Sports Outside the Beltway

Flexible Scheduling for Sunday Night Football

The NFL has given the networks the flexibility to drop some stinker Sunday night games.

The NFL has its plan for eliminating those not-ready-for-prime-time matchups that too often sneaked onto national television. The league plans to hold off scheduling Sunday night games in seven of the final eight weeks — just as playoff races start heating up — to ensure the best games are played on NBC. The league has long wanted some kind of flexible scheduling, but could never implement one until now.

For Weeks 10-15 and Week 17, the final regular-season weekend, all Sunday games will be listed with start times of 1 p.m. or 4:05-4:15 p.m. EST. The league must then announce which match will be played Sunday night at least 12 days before the date of the game. The lone exception is the season finale on Dec. 31, when the switch must be made no later than six days before the game.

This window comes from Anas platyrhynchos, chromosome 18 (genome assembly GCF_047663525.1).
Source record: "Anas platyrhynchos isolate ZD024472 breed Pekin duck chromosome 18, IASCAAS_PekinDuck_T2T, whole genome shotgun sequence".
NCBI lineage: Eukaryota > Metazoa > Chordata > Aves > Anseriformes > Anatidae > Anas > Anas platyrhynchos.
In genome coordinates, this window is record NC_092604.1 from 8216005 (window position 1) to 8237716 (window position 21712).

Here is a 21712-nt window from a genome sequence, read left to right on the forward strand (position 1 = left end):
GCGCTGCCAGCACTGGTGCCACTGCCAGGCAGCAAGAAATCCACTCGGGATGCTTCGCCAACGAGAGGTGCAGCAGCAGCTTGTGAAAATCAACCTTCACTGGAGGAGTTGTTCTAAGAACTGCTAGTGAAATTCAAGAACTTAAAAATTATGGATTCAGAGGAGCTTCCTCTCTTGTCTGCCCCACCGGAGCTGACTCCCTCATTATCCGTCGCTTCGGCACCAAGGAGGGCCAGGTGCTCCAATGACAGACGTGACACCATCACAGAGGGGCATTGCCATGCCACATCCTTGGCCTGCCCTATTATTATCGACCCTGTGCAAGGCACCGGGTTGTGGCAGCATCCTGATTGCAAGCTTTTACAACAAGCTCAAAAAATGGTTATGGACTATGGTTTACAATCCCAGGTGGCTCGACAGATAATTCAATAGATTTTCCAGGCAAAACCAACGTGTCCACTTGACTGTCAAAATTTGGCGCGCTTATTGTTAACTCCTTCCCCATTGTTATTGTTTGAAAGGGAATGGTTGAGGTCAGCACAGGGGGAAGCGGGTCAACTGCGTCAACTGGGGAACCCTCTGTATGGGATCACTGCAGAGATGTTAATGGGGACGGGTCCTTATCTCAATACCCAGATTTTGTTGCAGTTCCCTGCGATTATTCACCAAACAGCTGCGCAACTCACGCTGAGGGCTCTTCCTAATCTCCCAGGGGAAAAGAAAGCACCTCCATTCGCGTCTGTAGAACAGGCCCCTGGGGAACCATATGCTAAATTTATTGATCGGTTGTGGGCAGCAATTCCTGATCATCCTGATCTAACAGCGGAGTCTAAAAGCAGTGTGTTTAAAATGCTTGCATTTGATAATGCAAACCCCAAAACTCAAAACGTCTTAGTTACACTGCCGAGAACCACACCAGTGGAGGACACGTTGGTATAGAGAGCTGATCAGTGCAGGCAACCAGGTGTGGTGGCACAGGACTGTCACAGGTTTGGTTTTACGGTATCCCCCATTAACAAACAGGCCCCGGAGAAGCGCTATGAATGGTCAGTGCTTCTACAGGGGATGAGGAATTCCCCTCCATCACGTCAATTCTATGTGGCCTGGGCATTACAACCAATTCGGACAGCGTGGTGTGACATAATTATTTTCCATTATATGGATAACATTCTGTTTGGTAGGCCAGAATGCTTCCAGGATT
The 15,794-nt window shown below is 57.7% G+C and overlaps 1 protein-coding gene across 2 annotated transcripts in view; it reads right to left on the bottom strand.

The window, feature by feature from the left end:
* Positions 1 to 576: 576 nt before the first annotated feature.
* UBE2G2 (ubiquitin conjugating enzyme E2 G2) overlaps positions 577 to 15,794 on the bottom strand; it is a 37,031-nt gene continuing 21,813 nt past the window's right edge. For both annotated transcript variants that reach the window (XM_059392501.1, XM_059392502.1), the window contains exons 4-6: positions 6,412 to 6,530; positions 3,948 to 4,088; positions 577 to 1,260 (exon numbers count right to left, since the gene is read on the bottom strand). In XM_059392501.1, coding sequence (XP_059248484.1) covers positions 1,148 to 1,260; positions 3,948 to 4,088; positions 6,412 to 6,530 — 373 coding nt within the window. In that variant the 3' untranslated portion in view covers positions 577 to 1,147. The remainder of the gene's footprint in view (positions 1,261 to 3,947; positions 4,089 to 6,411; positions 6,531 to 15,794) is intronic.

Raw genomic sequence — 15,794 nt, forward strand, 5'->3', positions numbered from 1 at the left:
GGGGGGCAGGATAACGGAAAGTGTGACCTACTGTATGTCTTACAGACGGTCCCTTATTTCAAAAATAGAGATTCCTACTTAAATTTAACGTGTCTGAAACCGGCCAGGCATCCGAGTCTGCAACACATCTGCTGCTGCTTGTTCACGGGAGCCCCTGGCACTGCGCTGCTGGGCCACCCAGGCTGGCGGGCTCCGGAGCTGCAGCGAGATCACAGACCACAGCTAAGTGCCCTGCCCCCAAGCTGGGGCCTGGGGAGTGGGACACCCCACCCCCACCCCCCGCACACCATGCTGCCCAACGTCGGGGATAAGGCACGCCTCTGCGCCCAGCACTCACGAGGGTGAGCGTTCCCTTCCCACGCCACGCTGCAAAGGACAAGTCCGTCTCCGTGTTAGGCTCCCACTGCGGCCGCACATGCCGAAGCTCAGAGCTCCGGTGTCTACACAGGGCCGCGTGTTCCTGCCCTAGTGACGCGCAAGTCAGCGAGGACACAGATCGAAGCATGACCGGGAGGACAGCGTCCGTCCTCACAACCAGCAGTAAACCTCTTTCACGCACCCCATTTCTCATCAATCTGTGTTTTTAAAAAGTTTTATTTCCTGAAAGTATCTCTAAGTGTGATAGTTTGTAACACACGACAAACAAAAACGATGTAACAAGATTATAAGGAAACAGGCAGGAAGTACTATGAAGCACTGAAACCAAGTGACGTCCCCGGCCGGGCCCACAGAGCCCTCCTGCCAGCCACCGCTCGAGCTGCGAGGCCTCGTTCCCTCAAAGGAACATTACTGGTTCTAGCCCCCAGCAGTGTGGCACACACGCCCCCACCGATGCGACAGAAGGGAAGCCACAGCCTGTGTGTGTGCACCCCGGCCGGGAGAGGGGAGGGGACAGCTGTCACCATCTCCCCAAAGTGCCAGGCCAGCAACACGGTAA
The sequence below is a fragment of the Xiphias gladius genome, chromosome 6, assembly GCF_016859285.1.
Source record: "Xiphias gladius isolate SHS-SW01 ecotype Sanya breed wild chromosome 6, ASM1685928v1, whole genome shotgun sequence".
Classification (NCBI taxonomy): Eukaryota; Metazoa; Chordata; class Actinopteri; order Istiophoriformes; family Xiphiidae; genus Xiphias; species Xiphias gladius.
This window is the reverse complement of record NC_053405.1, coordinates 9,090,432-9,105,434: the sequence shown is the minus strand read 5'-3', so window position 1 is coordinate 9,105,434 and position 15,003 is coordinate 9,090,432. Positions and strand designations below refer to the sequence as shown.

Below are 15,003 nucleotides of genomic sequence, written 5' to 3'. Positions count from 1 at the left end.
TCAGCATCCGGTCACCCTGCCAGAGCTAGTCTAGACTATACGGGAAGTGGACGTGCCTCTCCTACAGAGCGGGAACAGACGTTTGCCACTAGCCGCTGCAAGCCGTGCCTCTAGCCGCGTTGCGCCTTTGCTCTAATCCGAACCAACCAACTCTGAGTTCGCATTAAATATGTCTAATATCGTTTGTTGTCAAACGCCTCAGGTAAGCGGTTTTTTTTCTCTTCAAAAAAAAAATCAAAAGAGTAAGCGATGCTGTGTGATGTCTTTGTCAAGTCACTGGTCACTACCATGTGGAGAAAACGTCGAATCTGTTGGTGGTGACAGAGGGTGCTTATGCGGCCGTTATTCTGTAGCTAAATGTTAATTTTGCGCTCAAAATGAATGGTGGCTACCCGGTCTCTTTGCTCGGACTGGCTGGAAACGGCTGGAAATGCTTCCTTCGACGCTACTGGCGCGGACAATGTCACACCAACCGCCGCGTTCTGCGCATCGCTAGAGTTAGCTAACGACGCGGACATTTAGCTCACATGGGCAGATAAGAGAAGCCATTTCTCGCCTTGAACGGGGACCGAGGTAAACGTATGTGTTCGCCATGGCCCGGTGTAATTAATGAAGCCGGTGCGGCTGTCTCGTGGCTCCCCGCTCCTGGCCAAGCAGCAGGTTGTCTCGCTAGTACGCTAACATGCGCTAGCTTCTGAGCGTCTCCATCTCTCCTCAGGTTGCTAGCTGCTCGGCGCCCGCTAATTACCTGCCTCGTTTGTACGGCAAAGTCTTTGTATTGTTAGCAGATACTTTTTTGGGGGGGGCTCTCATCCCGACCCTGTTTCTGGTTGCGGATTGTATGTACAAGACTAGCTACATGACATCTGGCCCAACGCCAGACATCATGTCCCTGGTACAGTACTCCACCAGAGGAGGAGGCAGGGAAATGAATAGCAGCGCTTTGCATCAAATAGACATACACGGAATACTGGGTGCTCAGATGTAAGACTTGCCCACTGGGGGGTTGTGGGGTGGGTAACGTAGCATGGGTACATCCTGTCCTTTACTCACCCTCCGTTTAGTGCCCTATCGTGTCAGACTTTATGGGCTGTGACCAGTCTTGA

Only Sunday games are subject to the flexible schedule that is part of the NFL’s $3.6 billion contract with NBC for the Sunday night package. CBS, which does the AFC games, and Fox, which does the NFC, each has the option to protect five games in the seven weeks of flexible scheduling, but can’t protect more than one game per week. So if Indianapolis is playing Pittsburgh in a late-season game and CBS does not want it moved to Sunday night on NBC, it has an option to keep the game.

It’s hard to argue against this, as this has long been the norm for the college game. Sure, this makes it a pain for fans who are traveling to see games but, c’mon, twelve days’ notice is enough. I would suggest refundable tickets, though.

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